“We agree with the judge and are happy with the decision,” the three men said, adding they will have no further comment at this time.

It’s worth noting that some less-than-diligent news outlets have run the above as a straight news story, without a disclaimer as to its source or intent. The above is spin, even if some direct quotes from Mascia’s oratory were included.

There’s also no claim of innocence in the above, not surprising given the known details of the case. It was indeed a dismissal of the case on a technicality.

There’s also the chance that the trial isn’t quite over yet. “We are obviously very disappointed with the judge’s decision,” the AMF said, following the dismissal. “We are going to analyze the judgment very closely as well as assessing the pertinence of filing an appeal.”

Justice likely served in one sense, but not another

This case likely leaves a sour taste in the mouths of many watching the proceedings. Yes, Mascia had good cause to dismiss the case on the technicality, because that’s the way Western justic systems are supposed to work.

Still, there’s little doubt that Baazov and his co-defendants, Yoel Altman and Benjamin Ahdoot, were actually guilty of the activity at the core of that case. In this was there’s a parallel to the high-profile illegal-gambling case involving Asian underground gambling kingping Paul Phua, who set up a temporary gambling business in a private villa at Las Vegas’s Caesars Palace a couple of years back.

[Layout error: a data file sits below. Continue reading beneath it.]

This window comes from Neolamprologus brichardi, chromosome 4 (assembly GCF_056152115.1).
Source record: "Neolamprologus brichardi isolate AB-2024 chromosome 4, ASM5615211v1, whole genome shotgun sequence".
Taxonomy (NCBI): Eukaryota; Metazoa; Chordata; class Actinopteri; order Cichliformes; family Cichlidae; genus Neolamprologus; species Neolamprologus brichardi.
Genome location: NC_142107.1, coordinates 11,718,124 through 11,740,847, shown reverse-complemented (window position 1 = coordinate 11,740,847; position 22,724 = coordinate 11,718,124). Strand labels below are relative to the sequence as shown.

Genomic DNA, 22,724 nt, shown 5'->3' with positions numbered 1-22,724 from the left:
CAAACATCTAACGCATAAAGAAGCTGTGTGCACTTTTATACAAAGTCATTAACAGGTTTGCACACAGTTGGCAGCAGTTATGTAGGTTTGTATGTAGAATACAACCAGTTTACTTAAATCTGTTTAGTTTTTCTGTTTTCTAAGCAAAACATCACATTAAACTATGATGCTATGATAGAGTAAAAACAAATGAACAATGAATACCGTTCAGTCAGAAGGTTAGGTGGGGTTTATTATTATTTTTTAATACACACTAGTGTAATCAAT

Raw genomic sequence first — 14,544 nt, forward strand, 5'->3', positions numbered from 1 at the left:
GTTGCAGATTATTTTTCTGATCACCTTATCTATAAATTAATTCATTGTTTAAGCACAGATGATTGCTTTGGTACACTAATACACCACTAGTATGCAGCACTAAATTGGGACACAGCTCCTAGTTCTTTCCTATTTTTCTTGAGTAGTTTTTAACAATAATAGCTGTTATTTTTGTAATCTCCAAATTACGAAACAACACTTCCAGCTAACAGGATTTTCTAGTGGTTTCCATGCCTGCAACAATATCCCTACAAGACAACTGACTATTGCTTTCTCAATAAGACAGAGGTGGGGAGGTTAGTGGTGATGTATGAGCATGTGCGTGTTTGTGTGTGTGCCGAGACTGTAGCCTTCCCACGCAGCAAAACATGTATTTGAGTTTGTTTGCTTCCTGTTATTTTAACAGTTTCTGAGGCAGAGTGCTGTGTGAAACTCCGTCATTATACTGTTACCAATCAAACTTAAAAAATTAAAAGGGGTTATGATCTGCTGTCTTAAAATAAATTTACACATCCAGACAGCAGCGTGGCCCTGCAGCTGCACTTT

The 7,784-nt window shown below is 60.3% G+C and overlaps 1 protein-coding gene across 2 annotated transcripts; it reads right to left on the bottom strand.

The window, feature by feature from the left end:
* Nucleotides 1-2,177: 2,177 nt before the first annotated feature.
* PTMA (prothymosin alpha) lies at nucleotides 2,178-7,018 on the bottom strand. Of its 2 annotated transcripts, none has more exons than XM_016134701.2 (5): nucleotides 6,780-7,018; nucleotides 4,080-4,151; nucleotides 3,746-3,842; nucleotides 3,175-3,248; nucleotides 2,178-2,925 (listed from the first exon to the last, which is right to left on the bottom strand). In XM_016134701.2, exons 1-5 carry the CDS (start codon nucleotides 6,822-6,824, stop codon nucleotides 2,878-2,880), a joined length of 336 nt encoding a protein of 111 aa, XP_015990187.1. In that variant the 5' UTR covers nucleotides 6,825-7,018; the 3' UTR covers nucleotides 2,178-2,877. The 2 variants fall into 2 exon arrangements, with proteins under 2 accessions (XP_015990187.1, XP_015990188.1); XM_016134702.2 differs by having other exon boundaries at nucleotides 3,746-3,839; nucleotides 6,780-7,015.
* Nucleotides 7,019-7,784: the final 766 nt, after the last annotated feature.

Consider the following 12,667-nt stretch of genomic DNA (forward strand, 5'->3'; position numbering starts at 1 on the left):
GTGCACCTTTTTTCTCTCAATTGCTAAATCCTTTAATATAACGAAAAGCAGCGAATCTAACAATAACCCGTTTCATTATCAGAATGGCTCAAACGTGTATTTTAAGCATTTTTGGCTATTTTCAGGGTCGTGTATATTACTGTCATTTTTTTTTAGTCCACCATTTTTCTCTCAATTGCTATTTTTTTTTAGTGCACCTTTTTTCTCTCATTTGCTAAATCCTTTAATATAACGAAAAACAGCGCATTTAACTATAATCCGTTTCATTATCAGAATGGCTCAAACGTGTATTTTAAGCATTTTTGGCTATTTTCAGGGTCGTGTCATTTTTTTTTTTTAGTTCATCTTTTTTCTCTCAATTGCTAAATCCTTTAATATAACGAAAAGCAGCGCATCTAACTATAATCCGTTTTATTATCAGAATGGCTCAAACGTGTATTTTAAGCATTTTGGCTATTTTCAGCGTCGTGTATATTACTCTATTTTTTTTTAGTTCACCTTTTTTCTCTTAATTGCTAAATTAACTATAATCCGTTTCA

Phua, like Baazov here, beat the rap, but that doesn’t mean Phua wasn’t running his illegal underground book. Rather, Nevada and federal investigators broke the rules in trying to nab Phua and his workers; the investigators’ intent was evident, which was why Phua went free.

There’s a different sense in the Baazov case. Here, the AMF wasn’t so much malignant as it was overwhelmed by the sheer volume of evidence, which was the root cause of the delays. Sending 320,000 too many and unrelated documents is a gross fuck-up, but it’s not malignant, anti-justice intent.

So Baazov and his cohorts win on personal justice matters, but it’s no great bit of justice for the greater gambling world, which would be better off without him. The old Amaya under Baazov’s control participated in years of sketchy insider-trading transactions, and that’s not even bringing into the discussion the issue of David Baazov likely serving as an investment “beard” for his older brother, Joshua Ofer Baazov. Older brother Josh is noted for leaving an earlier telemarketing judgment in the US unpaid, and he and his business partner, Craig Levett (also an early Amaya figure) were the owners of the failed oddsmaker.com operation.

Baldly stated, the gambling world needs less of these types around, not more. So Baazov wins here. But does the gambling world win? Maybe not so much.

(The opinions offered here are those of the author, and do not necessarily represent the viewpoints of the owners and publishers of Flushdraw.)